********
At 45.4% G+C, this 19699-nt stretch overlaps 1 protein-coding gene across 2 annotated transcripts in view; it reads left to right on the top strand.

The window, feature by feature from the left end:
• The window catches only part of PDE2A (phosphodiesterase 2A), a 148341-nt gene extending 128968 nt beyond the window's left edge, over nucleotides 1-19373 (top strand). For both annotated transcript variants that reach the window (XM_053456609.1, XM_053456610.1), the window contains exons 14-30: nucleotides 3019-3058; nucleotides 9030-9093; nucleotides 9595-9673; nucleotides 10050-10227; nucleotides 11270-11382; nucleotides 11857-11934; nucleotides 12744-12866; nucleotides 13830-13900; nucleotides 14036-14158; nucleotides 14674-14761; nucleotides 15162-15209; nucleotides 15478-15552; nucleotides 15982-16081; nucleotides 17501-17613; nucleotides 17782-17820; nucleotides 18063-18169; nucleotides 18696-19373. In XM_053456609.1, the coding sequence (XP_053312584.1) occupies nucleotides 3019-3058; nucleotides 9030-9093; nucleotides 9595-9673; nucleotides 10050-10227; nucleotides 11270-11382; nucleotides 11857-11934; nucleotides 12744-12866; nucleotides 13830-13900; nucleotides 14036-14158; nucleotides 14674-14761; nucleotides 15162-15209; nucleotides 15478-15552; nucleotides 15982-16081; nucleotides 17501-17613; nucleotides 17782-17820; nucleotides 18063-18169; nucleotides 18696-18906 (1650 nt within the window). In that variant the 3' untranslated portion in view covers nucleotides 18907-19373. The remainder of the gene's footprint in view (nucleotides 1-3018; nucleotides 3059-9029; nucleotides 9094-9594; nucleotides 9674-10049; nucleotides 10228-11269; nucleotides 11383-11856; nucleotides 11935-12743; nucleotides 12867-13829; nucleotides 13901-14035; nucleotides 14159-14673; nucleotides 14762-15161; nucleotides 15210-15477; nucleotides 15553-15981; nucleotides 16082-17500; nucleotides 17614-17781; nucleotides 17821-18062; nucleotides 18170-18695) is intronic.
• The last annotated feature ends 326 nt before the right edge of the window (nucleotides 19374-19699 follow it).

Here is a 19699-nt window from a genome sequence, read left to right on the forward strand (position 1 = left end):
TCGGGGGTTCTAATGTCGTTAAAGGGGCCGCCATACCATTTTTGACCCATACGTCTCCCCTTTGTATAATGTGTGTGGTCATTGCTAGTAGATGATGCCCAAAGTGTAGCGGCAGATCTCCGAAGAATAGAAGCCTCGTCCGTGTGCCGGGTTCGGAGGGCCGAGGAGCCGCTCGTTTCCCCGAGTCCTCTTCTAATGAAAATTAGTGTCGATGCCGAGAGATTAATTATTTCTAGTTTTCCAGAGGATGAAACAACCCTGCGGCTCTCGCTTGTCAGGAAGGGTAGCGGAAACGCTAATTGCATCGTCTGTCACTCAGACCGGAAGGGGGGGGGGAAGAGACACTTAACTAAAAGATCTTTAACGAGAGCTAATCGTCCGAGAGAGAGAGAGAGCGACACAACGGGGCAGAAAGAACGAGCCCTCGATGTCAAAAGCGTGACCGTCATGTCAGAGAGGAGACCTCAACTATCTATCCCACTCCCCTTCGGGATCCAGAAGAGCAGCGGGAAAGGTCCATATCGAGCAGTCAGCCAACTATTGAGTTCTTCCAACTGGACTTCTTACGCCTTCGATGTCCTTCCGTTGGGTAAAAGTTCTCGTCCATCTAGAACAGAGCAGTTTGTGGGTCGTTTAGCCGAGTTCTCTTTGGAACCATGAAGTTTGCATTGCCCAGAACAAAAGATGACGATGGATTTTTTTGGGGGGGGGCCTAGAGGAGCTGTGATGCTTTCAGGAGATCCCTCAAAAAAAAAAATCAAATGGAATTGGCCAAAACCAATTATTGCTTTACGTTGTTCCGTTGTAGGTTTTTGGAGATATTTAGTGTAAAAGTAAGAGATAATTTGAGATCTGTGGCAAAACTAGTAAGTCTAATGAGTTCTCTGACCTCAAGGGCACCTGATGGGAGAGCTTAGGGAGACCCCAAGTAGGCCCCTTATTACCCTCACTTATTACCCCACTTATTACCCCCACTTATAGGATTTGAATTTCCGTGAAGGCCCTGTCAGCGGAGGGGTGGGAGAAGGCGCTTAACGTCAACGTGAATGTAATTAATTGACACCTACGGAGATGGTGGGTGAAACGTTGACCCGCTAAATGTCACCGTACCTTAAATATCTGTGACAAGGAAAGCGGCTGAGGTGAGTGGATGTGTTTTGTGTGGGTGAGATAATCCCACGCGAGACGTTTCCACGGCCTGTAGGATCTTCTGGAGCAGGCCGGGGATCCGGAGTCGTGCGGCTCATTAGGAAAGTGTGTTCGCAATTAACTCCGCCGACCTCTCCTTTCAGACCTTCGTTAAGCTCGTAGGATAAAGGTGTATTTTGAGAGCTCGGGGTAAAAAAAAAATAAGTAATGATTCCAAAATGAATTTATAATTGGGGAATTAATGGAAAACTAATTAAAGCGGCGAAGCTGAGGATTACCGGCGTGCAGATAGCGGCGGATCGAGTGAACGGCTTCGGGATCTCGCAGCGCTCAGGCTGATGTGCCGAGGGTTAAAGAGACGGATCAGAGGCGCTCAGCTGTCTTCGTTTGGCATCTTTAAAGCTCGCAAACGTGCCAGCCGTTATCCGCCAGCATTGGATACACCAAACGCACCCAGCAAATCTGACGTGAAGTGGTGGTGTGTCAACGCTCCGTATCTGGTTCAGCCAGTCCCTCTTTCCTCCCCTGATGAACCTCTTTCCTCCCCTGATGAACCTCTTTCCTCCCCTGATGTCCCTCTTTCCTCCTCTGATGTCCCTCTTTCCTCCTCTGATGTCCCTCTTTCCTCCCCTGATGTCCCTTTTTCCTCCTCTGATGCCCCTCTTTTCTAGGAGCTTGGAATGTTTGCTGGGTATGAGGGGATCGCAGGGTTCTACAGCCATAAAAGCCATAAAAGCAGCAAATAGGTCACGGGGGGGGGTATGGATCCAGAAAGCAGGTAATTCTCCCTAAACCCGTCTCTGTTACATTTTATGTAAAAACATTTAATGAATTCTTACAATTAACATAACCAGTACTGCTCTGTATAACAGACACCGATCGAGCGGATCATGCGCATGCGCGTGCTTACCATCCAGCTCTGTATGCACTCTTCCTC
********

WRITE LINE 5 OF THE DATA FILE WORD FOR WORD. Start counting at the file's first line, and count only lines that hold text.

Here is a 19699-nt window from a genome sequence, read left to right on the forward strand (position 1 = left end):